Communicating with clinical sites can be a challenge for any pharma company. Still, proper communication is necessary to ensure your trials are conducted according to the defined protocol. Communication will also help ensure monitors are properly trained, protocol deviations are prevented, and data is collected timely and accurately.
But what best practices can you employ to ensure you and your site personnel are seeing eye-to-eye? Carrie Melvin, VP of Global Clinical Operations at TESARO, addressed the topic at the 2018 Clinical Leader Forum in Philadelphia.
“One of the first things you must do is ensure everyone at the site understands your protocol,” says Melvin. “The best way to do that is to engage them right from the beginning. If you can engage sites while you’re still in synopsis/protocol development stage, they are able to weigh in on some of the complexities identified in the trial. In the area of oncology, companies can produce pretty complicated protocols; oftentimes you cannot avoid that. For that reason, it is really important for sites to understand their requirements.”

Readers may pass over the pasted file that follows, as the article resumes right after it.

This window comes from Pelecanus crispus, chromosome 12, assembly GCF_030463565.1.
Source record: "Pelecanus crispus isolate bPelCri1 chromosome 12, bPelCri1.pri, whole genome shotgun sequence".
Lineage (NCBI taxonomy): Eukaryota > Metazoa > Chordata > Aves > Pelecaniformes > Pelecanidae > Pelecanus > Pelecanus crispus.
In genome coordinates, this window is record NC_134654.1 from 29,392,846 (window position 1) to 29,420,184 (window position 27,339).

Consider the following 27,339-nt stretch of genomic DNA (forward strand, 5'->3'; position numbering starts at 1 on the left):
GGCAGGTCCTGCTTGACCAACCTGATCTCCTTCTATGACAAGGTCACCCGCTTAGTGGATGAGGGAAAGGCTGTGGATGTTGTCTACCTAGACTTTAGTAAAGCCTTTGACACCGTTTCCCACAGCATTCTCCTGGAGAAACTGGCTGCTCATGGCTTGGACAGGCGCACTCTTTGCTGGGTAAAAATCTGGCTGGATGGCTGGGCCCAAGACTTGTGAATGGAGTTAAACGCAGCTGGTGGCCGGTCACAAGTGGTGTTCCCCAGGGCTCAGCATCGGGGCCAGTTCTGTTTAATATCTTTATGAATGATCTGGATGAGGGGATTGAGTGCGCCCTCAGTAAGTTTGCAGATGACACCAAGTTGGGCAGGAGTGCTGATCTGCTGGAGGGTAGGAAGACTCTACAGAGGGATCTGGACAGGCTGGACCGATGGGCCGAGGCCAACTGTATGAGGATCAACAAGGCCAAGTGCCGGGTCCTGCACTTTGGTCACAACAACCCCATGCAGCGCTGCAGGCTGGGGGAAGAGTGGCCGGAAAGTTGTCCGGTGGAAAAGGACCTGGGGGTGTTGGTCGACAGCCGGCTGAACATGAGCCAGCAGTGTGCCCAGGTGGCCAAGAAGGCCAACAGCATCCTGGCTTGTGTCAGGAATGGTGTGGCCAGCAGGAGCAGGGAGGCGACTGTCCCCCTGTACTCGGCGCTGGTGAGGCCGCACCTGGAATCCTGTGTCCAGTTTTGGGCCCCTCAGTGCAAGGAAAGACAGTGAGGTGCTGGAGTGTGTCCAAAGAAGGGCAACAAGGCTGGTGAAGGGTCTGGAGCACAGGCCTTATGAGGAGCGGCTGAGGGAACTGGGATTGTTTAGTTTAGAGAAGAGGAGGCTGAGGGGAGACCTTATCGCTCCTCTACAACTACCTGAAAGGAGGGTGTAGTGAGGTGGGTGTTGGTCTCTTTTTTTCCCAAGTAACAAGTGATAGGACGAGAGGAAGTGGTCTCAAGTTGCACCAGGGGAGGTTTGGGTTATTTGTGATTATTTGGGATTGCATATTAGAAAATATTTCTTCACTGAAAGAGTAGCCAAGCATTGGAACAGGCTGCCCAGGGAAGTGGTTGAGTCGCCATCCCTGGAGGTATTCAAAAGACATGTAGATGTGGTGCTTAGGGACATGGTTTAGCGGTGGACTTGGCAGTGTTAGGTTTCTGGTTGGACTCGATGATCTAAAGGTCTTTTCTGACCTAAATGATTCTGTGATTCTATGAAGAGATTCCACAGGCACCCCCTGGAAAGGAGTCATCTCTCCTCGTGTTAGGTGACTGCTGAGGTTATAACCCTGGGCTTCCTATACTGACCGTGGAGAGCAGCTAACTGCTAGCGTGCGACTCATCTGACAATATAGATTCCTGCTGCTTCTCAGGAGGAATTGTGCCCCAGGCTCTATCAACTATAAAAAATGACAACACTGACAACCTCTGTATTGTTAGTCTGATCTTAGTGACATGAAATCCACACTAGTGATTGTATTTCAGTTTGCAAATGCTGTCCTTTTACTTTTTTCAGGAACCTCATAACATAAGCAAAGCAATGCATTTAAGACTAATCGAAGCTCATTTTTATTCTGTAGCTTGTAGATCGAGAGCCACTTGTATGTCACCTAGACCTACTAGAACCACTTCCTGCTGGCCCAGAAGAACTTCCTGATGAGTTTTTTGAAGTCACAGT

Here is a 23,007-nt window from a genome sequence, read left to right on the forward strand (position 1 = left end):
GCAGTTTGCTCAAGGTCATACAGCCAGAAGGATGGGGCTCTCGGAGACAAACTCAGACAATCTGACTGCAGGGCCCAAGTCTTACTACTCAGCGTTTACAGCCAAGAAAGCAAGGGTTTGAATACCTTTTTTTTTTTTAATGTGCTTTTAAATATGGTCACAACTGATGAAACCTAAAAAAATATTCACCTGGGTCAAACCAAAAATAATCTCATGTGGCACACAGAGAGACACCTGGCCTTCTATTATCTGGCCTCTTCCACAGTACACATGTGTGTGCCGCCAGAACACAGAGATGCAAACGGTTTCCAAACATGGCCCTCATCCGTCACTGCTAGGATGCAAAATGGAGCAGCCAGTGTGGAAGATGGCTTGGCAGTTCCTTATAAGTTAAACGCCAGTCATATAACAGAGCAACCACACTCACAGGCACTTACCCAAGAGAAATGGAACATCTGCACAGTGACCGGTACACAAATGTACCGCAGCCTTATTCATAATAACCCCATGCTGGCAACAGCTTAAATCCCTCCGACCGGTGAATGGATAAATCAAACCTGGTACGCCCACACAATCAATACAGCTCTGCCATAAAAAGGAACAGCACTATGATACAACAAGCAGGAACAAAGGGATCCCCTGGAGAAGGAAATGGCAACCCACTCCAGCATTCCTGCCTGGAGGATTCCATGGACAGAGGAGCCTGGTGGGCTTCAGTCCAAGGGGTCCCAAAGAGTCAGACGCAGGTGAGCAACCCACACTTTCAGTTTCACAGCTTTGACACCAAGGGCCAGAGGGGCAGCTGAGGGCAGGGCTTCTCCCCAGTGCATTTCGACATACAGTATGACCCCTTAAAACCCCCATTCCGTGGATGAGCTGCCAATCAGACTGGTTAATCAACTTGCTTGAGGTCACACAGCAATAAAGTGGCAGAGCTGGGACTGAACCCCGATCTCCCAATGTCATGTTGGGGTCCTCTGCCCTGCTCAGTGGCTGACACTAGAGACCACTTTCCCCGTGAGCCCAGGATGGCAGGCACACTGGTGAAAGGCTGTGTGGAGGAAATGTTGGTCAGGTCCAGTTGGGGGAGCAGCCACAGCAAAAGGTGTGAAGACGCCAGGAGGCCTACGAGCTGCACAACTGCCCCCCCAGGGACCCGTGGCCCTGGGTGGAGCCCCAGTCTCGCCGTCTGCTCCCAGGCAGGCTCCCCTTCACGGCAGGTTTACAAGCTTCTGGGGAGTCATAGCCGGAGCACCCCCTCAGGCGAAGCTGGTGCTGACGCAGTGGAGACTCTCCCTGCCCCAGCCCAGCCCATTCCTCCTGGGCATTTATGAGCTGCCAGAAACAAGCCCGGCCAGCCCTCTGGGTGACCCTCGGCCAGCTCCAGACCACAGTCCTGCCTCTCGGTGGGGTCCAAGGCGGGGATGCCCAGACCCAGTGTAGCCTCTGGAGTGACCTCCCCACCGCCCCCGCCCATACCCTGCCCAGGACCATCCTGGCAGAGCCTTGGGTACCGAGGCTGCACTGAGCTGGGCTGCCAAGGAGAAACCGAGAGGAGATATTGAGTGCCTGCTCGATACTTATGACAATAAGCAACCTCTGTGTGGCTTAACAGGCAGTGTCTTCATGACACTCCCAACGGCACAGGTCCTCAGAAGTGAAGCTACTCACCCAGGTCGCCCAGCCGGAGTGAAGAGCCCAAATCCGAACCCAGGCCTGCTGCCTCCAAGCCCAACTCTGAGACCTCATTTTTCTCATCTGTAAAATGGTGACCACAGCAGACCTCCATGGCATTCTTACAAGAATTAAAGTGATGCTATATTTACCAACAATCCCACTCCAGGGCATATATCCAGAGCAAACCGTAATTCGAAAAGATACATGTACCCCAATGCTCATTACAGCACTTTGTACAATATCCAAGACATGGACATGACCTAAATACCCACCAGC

At TESARO, the Medical Affairs team has put together training programs. Melvin notes TESARO performs a lot of work in ovarian cancer (as well as other indications), and she does not assume that all sites and/or CRO personnel will have the same knowledge or experience. Training information is sent to sites and provides needed information via PowerPoint slides. The training enables sites to have a more in-depth understanding of the protocol and the tests and procedures required.
“We owe them this information,” says Melvin. “As the sponsor company, we know the drug and the protocol better than anyone. It only makes sense to provide everyone working on the trial with the same background information that we have.”
Early Involvement Is Important